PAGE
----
Craig Ferguson’s Legacy is Collateral Damage in ‘The Late Late Show’ Cancellation
It’s official: James Corden killed The Late Late Show.
More specifically, Corden’s decision to leave the late-night program once hosted by the incomparable and inconspicuous Craig Ferguson has resulted in a decision by CBS to bring three decades of The Late Late Show to an end. The network intends to fill the time slot with a revival of the Comedy Central panel show @midnight, a nerdy, internet-oriented game show first hosted by Chris Hardwick from 2013 until the show’s original conclusion in 2017. The reboot that will soon follow The Late Show will be executive produced by late-night legend Stephen Colbert with a new, unspecified master of ceremonies.
The controversial Corden will close the series as its fourth and final host, but The Late Late Show will always be associated with its greatest and most underappreciated entertainer Ferguson – and an unceremonious ending to The Late Late Show is less than his legacy deserves.
The night owls who watched The Late Late Show since Ferguson first joined the series that followed his friend and mentor David Letterman’s The Late Show in 2005 will remember vividly the weird, tonal whiplash that occurred when Ferguson handed his keys to Corden in 2014. Ferguson’s free-form approach to late-night was in stark contrast to the stiff mathematical style of his predecessor, Craig Kilborn, but the jump from Ferguson to Corden was more jarring than rolling up to an intersection and finding the Cinderella star singing in a mouse costume and thrusting his crotch at your drivers’ side window.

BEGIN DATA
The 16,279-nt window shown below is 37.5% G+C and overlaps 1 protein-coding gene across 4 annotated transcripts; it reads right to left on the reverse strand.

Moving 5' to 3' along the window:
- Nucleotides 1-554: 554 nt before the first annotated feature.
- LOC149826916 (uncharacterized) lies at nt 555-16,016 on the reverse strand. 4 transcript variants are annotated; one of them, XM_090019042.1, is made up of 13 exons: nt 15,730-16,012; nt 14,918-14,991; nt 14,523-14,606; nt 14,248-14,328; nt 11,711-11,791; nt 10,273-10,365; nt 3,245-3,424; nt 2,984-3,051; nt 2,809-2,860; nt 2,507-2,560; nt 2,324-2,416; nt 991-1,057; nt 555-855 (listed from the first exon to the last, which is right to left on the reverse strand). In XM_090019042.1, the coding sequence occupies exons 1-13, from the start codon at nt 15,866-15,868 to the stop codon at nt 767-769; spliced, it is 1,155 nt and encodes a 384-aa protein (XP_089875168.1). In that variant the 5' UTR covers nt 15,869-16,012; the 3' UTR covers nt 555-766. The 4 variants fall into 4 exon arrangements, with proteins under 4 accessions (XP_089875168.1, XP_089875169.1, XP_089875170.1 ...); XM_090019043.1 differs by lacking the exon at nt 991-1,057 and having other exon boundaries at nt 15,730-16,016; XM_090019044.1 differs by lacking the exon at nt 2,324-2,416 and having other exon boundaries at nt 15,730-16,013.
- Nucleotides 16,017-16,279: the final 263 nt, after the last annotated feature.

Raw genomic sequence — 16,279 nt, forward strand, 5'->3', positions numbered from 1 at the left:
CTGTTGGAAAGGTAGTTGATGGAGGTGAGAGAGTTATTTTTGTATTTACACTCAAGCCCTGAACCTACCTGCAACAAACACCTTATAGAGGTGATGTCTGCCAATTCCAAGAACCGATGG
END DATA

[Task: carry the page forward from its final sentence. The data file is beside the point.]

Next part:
Ferguson’s The Late Late Show was a casual, stream-of-consciousness style show with dressed-down interviews and endless asides. On the other hand, Corden’s peppy, buzzy pop culture-worshiping series was better suited for an audience that preferred watching ninety-second clips of celebrities indulging Corden in some game show-style segment on YouTube over settling into 20-minute meandering conversations between an affable Scotsman and an artist whose guard Ferguson would wear down with shameless scorn for canned anecdotes and pre-planned softball questions.
When Ferguson was behind the desk of The Late Late Show, the time slot had a personal element that hadn’t been seen before or since – Ferguson was late-night’s humanity, and his show was a singularly intimate experience that felt like a conversation with the comedian rather than a glaring, glitzy spectacle designed by a focus group to maximize clickability. CBS’ decision to end The Late Late Show and replace it with @midnight is the ultimate result of their late-night approach shifting away from the storytellers and improvisers towards flashy production design and YouTube-friendly content.
If @midnight succeeds at CBS, Corden may be seen in retrospect as the connective tissue that transitioned the late-night format into an internet-friendly extravaganza, but the history of The Late Late Show should only ever be defined by one Scotsman and his gay robot sidekick.